Cookies on this website

We use cookies to ensure that we give you the best experience on our website. If you click 'Accept all cookies' we'll assume that you are happy to receive all cookies and you won't see this message again. If you click 'Reject all non-essential cookies' only necessary cookies providing core functionality such as security, network management, and accessibility will be enabled. Click 'Find out more' for information on how to change your cookie settings.

Investigations into the mechanisms of immunological tolerance are currently hindered by a paucity of convenient markers, both for the identification and isolation of tolerant cell types and for monitoring the establishment of tolerance in in vivo models. Although high-affinity autoreactive T cells are deleted in the thymus during the establishment of central tolerance, escaping autoreactive cells require modulation in the periphery. Dendritic cells (DC) and regulatory T cells (Treg) are both implicated in the establishment and maintenance of peripheral tolerance, although specific interactions and mechanisms remain to be established. The serial analysis of gene expression (SAGE) approach to transcript profiling offers potential, not only for new insight into tolerogenic mechanisms, unbiased by current dogma, but also for the identification of novel molecular markers of tolerance. SAGE provides both quantitative and qualitative information on transcripts sampled on the basis of frequency of occurrence in the initial mRNA pool. This information is generated in the form of electronic databases that accumulate as a permanent resource and confer on SAGE the ability to readily compare across wide datasets. This offers particular potential when attempting to correlate gene expression with functional phenotype. By comparing variously generated functionally distinct/related immune populations, such as effector T cells and either natural, CD4+CD25+, or adaptive, Tr1, Tregs and/or immune and tolerance prone DC, it should be possible, using SAGE, to identify both individual genes and also signatures of genes associated with protolerogenic rather than immunogenic phenotypes.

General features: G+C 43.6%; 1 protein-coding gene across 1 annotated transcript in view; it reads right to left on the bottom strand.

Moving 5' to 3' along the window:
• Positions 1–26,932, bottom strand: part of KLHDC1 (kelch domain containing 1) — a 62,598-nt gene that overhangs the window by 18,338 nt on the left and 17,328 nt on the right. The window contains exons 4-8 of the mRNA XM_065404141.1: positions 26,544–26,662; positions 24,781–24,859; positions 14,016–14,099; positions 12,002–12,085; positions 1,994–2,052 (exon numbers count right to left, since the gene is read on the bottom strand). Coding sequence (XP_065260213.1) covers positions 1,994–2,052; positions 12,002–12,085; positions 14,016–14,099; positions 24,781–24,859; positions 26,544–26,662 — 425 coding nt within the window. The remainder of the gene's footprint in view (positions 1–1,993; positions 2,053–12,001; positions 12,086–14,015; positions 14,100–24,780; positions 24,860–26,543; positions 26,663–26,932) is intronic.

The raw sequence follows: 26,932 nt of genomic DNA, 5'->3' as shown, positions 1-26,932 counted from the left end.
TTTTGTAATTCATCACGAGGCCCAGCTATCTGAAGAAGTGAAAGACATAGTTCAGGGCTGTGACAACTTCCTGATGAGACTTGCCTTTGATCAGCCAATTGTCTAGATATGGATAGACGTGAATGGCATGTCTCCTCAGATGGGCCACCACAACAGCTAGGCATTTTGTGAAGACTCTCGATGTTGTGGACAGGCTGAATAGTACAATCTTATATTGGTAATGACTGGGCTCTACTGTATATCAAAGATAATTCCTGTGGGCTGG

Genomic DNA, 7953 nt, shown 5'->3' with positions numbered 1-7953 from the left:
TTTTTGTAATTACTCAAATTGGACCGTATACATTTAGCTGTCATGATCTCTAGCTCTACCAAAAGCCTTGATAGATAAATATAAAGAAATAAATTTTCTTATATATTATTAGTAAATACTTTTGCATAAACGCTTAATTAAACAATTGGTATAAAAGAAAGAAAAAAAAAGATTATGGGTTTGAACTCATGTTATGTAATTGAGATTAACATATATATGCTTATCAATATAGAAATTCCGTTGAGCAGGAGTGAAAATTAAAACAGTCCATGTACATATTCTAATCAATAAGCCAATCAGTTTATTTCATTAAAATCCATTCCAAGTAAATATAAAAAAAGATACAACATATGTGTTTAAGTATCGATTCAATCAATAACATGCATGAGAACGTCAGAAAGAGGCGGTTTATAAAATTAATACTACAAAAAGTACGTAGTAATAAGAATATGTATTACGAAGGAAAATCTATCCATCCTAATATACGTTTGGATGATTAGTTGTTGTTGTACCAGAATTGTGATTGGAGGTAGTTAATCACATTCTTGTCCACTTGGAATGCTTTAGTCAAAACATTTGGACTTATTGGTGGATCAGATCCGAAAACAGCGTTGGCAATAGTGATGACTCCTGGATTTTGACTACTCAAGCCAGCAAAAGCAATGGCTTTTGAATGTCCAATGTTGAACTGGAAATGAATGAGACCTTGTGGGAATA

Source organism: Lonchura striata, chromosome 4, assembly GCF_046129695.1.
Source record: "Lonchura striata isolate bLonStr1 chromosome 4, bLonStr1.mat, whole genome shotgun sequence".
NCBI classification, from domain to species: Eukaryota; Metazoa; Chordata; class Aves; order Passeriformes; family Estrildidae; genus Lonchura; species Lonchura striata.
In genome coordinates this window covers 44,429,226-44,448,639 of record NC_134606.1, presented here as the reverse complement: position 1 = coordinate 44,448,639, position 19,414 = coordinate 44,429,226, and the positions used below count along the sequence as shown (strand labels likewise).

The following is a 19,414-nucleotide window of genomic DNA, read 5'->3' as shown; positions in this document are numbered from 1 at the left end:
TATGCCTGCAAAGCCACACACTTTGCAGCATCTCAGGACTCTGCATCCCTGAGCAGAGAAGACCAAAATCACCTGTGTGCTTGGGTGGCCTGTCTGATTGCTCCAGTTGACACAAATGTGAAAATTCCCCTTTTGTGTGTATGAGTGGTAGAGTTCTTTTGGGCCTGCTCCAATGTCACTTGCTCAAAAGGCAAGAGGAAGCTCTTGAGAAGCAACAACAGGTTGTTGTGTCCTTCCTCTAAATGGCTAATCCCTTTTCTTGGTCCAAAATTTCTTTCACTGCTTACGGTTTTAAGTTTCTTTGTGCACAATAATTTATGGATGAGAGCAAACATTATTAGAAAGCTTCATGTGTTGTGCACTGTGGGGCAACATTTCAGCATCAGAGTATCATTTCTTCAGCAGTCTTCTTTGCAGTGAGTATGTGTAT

Original publication




Journal article


Methods Mol Biol

Publication Date





225 - 251


Animals, Dendritic Cells, Gene Expression Profiling, Humans, Immune Tolerance, T-Lymphocyte Subsets, T-Lymphocytes, Regulatory, Thymus Gland